Despite the fact that they have opted for a private company, directors/shareholders of a private company still run the risk of being held personally liable for matters. But which ones are they?
When are directors of a BV personally liable?
If a BV does not operate as it should and a director/shareholder can be accused of seriously culpable and improper performance of his duties, the person in question can also be held personally liable. This is, for example, the case with:
- Annual figures and/or annual report give a misleading representation of the position of the company. As a result, shareholders may buy shares that later turn out to be worth much less. Or that suppliers do business with the BV with complete confidence, while they simply do not get paid later.
How many directors of a BV are held personally liable per year?
Every year, hundreds of directors/shareholders of a BV are held personally liable for the task that they have not properly performed. Supervisory directors are also held liable.
Internal and external personal liability
A director of a BV has to deal with:
- Internal liability
- External liability
What is internal liability?
Internal liability concerns the obligations towards the company to properly perform its duties. In that case, the company itself or the curator will invoke management liability in the event of bankruptcy.
What is external liability?
External liability concerns improper action towards third parties such as creditors or employees. In that case, directors of a BV can be held liable if they could have prevented financial damage and the person in question can be blamed for failing to do so.
Joint and several liability of directors BV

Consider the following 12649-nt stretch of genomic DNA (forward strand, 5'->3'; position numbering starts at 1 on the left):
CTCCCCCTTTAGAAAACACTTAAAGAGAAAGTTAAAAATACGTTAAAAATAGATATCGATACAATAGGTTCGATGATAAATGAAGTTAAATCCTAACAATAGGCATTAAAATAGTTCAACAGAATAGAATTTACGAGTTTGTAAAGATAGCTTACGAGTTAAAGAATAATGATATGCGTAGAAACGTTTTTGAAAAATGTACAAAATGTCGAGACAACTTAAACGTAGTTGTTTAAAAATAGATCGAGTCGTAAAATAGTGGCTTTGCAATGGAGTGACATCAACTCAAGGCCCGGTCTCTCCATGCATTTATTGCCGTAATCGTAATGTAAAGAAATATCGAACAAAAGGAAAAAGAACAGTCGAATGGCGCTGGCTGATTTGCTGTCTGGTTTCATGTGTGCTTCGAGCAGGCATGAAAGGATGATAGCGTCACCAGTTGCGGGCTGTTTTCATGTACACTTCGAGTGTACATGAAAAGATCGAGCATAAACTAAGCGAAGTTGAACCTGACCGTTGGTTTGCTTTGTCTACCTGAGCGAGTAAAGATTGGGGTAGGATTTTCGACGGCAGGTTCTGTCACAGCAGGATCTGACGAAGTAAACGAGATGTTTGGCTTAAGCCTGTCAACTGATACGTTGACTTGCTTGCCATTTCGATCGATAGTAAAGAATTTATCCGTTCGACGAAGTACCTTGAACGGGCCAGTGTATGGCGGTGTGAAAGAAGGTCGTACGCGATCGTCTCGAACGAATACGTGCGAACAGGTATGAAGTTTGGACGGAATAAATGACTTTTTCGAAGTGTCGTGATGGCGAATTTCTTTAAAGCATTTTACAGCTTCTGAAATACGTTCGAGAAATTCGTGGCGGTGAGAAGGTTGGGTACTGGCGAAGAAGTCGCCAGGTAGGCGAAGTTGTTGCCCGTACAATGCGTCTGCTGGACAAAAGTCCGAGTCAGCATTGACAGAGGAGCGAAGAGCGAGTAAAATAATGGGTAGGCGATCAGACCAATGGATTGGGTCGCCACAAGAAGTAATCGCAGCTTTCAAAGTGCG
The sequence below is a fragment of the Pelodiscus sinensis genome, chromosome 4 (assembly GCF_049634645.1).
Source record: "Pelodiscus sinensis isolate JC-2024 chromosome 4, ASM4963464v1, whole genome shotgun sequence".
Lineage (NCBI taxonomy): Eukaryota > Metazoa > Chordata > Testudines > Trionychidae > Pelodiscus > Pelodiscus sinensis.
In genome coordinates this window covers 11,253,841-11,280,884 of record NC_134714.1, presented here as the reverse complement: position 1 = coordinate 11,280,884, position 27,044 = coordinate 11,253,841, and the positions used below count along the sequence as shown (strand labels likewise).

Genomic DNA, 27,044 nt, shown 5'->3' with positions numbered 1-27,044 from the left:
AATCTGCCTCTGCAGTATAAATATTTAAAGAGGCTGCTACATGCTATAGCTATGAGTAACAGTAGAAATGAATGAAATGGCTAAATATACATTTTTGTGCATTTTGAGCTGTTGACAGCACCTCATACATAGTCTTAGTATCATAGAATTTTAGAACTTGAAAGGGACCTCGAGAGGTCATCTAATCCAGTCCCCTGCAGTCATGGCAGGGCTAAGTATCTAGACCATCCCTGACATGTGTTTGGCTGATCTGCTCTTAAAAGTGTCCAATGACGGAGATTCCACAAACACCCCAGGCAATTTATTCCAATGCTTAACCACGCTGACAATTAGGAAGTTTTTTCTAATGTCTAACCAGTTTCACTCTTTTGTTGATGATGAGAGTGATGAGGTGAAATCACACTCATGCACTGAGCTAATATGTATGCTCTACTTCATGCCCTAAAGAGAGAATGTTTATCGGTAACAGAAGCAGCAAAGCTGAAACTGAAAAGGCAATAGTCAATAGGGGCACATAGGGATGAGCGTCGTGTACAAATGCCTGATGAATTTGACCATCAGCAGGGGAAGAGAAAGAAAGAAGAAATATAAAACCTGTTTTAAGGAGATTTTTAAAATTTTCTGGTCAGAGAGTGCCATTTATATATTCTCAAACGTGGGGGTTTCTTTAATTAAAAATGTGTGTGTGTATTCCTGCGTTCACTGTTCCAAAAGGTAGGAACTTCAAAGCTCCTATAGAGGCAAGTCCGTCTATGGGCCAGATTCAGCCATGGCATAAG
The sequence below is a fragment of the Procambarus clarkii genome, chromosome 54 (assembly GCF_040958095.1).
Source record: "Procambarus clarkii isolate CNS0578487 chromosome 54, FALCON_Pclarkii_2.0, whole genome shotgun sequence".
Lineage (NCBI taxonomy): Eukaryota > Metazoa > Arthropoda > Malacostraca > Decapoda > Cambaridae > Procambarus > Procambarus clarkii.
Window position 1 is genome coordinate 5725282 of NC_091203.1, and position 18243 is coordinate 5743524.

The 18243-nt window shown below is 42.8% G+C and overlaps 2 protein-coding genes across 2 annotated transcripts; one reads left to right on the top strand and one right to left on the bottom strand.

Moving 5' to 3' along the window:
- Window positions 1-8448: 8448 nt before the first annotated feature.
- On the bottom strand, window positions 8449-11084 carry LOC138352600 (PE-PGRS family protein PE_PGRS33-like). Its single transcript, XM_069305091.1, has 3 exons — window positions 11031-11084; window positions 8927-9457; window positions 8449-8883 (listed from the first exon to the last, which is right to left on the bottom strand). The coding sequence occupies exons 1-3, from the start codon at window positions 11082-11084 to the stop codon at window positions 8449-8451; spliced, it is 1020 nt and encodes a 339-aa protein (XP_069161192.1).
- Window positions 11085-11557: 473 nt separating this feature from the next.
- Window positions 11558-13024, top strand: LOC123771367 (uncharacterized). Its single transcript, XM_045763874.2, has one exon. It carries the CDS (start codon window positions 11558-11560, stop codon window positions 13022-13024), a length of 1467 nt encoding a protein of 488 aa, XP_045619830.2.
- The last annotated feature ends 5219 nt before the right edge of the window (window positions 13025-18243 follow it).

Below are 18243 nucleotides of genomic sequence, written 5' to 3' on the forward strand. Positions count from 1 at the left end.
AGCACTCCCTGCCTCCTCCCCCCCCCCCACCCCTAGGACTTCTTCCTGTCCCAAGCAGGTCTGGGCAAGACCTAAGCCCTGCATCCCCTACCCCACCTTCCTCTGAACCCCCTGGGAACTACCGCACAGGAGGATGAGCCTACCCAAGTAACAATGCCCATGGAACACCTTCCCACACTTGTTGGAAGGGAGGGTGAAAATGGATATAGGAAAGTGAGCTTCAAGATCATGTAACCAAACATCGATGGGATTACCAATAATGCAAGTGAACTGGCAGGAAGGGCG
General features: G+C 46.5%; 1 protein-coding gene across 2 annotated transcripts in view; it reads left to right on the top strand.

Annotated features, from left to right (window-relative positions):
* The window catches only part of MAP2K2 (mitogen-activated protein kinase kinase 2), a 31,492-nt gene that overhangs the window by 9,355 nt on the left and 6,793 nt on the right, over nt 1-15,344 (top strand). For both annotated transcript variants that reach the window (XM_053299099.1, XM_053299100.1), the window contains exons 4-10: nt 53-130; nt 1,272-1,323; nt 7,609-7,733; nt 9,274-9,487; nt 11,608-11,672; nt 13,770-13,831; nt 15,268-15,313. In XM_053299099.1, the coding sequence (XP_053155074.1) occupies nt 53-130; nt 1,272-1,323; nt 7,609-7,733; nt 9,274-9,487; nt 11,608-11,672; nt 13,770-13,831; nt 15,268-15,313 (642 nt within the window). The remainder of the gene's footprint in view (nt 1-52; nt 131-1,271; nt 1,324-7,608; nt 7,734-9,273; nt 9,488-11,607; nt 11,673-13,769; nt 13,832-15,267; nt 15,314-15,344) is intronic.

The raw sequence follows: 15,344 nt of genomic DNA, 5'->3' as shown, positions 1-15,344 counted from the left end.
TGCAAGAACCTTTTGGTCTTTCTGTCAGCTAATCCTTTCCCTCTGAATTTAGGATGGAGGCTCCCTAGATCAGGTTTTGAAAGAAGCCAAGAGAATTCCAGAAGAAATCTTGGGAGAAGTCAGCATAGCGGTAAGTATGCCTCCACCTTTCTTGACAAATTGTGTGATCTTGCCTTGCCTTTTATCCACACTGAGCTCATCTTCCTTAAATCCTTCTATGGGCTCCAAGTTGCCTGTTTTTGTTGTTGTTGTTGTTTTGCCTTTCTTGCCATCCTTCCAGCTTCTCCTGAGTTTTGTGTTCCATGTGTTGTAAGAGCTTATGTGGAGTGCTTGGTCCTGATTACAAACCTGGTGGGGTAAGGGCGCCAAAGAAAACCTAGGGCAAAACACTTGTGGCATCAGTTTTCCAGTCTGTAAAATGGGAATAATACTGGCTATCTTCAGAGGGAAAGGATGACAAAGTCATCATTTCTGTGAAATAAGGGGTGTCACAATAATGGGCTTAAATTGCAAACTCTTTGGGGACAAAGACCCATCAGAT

Directors of a Private Company are jointly and severally liable. In addition, the individual driver can be held liable for the entire damage caused by the mistakes of fellow drivers.
Examples in which directors of a BV have been held liable
- If a medium-sized holding company with trading companies deliberately withdraws assets from a loss-making branch of the company in order to safeguard assets for the group and the loss-making branch goes bankrupt, the trustee can hold the directors liable on behalf of the creditors who are still owed money. .
- A company closes a very large order. However, instead of being profitable, the assignment turns out to cost many millions. The curators then map out the relationships between the equity and the required financing. If it appears that the company has accepted an order that it could not handle, the directors can be held liable.
- Failure to maintain proper accounting or failure to prepare annual accounts or to prepare them too late can also lead to director’s liability. This can also result in failure to publish in time with the Chamber of Commerce.
- In the event of incorrect or no notification to the tax authorities or the company pension fund (not legally valid notification in that case) if someone is unable to pay taxes or premiums, the director/shareholder of a BV can also be held personally liable for the non-payment . In that case, the driver must demonstrate that he is not to blame for not having made a legally valid report. This could, for example, be admission to a hospital. Once this has been made plausible, the driver in question must then demonstrate that it is not his fault that the taxes and premiums have not been paid.